Friday, 23 January 2009
It's time to relax! After a busy travel from Austria over countries around the Mediterranean sea we have finally a few days without a full schedule. Aswan, formerly Assuan, is a pretty nice town. As all big cities in Egypt it is located on the Nil. Its the most southern city of Egypt close to the border of Sudan. We found a nice hostel where we enjoy the luxury comfort of a big bed and TV in the room. Also the breakfast, served on the roof terrace, is great. But after Monday this will change. We'll take the ferry to Sudan. Luckily we got tickets for the first class. There is a high demand for these tickets because there are only 24 of them. The ferry company has reported a demand for 84 tickets but no chance for the poor people on the waiting list. In second class there is only a shared couch for six people and space is limited. The travel time will be 17 hours (of course only on a perfect day).
Tomorrow we'll take a tour to Abu Simbel and the high dam. The journey starts at 4am and we'll be back at the late afternoon. Apart from this particular travel the security situation is quite interesting in Egypt. We have recognised in every big city we've been a massive police presence. They come in different forms: Tourist police, Armed forces, private guards and secret police. Even if buses go to common sunset locations they will be discreetly protected by armed police. This police and military presence is omnipresent. You always run into some kind of guards. Most of them seriously bored.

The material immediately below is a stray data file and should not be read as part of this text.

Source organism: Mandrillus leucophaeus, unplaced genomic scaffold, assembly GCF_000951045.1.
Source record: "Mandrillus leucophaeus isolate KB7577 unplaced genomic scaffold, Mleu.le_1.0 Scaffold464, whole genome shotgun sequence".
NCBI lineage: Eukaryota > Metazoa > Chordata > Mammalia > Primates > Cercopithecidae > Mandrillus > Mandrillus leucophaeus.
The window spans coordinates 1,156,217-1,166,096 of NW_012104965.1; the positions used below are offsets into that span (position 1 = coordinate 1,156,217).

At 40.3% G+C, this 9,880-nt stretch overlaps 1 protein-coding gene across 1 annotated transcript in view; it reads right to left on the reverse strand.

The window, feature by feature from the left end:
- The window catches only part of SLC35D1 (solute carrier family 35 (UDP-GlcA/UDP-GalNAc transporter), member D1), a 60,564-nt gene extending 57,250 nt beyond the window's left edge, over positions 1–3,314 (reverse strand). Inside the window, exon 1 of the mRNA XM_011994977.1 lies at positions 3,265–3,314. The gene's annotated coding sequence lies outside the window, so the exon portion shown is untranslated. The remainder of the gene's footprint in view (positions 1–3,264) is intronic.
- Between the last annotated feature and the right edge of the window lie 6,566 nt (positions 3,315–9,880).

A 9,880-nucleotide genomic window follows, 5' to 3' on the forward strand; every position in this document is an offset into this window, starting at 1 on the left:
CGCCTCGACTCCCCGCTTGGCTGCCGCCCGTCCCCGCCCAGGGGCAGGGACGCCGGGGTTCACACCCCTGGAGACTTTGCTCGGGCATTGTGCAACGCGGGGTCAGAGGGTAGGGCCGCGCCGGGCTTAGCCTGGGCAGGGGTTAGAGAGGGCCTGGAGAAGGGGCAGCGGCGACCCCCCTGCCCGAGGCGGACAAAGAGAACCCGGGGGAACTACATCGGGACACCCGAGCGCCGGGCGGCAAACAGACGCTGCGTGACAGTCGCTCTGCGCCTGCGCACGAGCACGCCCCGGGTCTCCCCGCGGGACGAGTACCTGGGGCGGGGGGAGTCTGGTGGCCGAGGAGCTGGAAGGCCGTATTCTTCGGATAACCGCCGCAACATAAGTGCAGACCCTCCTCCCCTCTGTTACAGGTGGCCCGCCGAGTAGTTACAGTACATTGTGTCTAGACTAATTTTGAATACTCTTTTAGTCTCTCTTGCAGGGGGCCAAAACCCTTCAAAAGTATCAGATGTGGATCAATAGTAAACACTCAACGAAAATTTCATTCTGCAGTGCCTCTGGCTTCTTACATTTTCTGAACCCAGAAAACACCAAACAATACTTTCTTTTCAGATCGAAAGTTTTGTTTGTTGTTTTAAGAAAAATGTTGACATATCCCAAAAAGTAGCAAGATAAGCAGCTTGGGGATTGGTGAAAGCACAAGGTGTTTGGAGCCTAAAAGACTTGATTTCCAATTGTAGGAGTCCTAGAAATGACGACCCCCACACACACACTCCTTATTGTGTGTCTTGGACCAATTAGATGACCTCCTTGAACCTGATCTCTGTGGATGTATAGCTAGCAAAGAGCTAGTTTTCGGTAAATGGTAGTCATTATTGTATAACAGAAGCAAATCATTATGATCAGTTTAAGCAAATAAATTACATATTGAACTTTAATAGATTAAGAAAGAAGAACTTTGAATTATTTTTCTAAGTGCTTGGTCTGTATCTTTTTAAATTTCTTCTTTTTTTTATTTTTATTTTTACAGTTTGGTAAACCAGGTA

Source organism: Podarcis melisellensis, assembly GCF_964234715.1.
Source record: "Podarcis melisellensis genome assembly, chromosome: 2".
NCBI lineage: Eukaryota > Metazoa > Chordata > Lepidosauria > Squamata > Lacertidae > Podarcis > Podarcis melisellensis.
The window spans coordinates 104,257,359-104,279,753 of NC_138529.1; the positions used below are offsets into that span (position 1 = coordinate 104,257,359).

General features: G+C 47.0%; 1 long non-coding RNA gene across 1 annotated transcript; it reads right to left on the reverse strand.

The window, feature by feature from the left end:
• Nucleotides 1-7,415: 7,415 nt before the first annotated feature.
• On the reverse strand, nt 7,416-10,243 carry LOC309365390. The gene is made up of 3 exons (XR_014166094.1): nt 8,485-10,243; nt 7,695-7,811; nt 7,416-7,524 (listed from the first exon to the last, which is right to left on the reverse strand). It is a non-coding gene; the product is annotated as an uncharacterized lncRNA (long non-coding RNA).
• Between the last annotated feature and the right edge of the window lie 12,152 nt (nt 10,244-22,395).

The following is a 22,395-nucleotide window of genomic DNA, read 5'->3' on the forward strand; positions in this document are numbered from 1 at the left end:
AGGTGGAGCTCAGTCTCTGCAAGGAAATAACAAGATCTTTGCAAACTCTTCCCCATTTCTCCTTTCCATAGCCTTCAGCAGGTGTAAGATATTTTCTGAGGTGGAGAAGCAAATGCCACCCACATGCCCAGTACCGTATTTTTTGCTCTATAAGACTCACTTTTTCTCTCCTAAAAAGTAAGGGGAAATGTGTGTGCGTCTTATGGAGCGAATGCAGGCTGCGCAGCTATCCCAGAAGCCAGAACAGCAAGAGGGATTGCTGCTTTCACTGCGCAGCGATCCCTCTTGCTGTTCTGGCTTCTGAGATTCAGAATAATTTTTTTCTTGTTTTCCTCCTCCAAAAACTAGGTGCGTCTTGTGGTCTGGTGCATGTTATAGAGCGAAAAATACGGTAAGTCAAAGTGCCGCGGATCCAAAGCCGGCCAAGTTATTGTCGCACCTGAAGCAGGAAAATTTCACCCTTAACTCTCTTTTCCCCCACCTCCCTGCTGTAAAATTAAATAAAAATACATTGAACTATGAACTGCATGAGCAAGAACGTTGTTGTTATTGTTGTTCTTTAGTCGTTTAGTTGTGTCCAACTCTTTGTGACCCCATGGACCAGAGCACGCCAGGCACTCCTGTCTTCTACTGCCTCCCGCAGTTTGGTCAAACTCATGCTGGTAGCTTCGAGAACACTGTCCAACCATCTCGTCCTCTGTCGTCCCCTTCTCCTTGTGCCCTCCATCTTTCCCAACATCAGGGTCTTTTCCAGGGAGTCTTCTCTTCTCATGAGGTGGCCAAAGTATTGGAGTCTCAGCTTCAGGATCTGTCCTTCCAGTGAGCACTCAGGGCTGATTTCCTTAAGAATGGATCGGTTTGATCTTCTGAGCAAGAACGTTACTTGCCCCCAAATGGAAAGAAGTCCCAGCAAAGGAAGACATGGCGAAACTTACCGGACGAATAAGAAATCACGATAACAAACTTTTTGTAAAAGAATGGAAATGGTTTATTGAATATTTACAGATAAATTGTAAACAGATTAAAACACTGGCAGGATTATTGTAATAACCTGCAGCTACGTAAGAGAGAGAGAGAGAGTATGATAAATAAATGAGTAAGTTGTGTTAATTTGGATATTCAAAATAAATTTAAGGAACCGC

A everyday's highlight for us is to find a restaurant. As we don't want to go to tourist traps our goal is to find the best local eateries. Of course this can be sometimes very, very difficult. We take advise from our guidebook, ask people for directions but most of the time we run in circles for a good restaurant and can't find one. The food we've ate in Egypt was quite unspectacular. Common people like chicken with rice, falafel, sish kebab, meat with tomato sauce and so on. Spices are not intensive, rather mild and hot food is served warm. Most Egyptians perhaps consider Kushari, rice, lentils, and macaroni, to be the national dish. I ate stuffed pigeons twice. It's quite tasty and the fact that the pigeon is stuffed makes it a full meal. Bread is the backbone of Egyptian cuisine. Bread is consumed at almost all Egyptian meals. The local bread is a form of hearty, thick, glutenous pita bread. Every region has its own taste and has a lot of variants.